FROM Adam Drewnowski
Blah Chicken, Bland Tomatoes and the Food Revolution There's a growing backlash against industrialized food production, including tomatoes and chickens that don't taste right and aren't genuinely nutritious. But not everybody can afford to buy the real things. We speak with food writer Barry Estabrook, whose scathing new book is Tomatoland : How Modern Industrial Agriculture Destroyed Our Most Alluring Fruit, and others about the Good Food movement.
Will America See a Food Revolution? One-third of America's tomato crop is infused with pesticides, picked green and turned red artificially. The US State Department admits some is produced by slave labor. Factory-raised chickens grow too fast and get too big; they taste like rubber and threaten the future of traditional breeds. Evidence against the abuses of modern agriculture is creating a new movement of people who don't want to eat industrialized food any more. But better tasting, more nutritional food is expensive, and the movement may be limited to the favored few.
Trump's ethical conflicts pile up as transparency diminishes President Trump's refusal to reveal his income tax returns is just one example of a lack of transparency that could be hiding conflicts of interest. Other conflicts are already obvious from his appointments. And he's being sued for using his job to increase his profits.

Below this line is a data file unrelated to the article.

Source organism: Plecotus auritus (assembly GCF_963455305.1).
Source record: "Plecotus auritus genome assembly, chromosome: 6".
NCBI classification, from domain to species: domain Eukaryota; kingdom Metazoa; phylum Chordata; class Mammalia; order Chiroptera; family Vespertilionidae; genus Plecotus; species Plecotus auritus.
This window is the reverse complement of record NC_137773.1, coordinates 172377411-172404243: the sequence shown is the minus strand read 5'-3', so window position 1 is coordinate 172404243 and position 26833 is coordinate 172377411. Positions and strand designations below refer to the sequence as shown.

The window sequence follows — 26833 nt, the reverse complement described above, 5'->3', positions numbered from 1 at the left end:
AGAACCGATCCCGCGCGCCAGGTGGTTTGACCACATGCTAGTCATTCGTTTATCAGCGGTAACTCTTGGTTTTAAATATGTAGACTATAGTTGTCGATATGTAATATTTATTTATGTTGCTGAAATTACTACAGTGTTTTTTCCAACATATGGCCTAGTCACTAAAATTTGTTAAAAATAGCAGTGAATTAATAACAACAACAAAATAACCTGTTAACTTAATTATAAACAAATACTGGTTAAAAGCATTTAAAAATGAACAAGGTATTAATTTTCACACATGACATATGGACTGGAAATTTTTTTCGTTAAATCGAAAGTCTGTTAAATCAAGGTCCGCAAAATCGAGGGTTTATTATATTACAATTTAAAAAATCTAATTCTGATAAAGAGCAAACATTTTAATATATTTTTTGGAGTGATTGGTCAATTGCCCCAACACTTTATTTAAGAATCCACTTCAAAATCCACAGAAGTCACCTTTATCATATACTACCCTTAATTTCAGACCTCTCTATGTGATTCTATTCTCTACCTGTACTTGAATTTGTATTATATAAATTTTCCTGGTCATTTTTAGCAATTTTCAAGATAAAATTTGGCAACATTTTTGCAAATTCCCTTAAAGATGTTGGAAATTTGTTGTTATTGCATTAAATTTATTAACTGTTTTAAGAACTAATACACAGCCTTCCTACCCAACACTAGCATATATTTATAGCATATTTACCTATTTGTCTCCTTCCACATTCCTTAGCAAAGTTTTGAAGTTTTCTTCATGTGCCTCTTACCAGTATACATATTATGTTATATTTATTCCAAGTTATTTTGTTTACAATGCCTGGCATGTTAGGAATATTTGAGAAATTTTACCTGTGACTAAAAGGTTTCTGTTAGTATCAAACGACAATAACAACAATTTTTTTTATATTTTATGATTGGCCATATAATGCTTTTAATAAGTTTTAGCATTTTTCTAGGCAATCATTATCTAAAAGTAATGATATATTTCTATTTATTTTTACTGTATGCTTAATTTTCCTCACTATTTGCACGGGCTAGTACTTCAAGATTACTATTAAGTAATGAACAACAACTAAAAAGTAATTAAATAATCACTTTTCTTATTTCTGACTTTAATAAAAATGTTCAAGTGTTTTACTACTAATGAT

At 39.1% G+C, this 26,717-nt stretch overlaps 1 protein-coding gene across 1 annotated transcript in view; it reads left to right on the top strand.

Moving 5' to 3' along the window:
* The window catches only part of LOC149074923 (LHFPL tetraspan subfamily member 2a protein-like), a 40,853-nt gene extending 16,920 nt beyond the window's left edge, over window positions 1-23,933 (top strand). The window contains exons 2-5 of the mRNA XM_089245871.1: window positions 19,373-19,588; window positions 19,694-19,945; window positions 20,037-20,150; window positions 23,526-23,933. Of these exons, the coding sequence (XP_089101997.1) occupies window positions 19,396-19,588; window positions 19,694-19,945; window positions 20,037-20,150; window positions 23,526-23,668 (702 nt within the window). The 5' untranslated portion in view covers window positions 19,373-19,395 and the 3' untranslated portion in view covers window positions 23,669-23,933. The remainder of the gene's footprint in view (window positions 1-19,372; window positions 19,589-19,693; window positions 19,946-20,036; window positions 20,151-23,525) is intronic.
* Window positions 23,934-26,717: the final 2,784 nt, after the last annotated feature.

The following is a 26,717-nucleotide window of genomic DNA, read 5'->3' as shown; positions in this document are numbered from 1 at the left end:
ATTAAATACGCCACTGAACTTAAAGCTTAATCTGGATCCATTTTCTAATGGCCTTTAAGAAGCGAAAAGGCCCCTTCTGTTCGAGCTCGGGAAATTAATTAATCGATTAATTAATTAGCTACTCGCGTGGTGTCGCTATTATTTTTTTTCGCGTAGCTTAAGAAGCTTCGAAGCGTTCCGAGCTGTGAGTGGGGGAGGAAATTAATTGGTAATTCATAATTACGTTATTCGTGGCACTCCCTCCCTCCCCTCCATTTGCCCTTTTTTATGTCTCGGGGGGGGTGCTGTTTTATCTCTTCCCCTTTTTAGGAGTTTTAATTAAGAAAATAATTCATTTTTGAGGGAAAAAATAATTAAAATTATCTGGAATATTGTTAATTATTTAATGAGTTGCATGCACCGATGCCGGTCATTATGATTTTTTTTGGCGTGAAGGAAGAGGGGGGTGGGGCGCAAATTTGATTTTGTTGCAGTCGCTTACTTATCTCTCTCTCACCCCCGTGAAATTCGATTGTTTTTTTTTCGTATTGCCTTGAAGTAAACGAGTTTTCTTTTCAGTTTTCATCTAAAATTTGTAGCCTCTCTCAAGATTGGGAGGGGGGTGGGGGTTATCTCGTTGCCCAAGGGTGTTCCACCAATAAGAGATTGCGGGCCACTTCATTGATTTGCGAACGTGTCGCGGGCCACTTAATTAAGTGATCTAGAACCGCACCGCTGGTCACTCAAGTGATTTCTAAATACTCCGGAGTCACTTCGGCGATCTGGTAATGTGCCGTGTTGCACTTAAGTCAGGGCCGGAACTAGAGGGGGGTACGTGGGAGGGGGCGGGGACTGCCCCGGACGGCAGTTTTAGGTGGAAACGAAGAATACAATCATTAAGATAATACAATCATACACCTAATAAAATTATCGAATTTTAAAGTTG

Will the march for science politicize objective research? Protesters are gathering all over the country for tomorrow's Earth Day March for Science. Since President Trump has proposed massive cuts in basic scientific research, will the movement be perceived as partisan politics — whether scientists themselves like it or not?
Nuclear crisis on the Korean Peninsula slowly coming to a head North Korea did not conduct a nuclear test this weekend, but it did show apparent progress in developing a missile that that could strike the United States. The Trump Administration says it has lost its "strategic patience." We hear what that might -- or might not -- mean for North Korea, China and the prospects for diplomacy.
The flight bumping heard around 'round the world Recent video of a passenger forcibly removed from a United Airlines plane is a worst-case example of what's happened since consolidation into just four US-based carriers. Management seems to be tone-deaf to a decline in service — and even abuse — of passengers.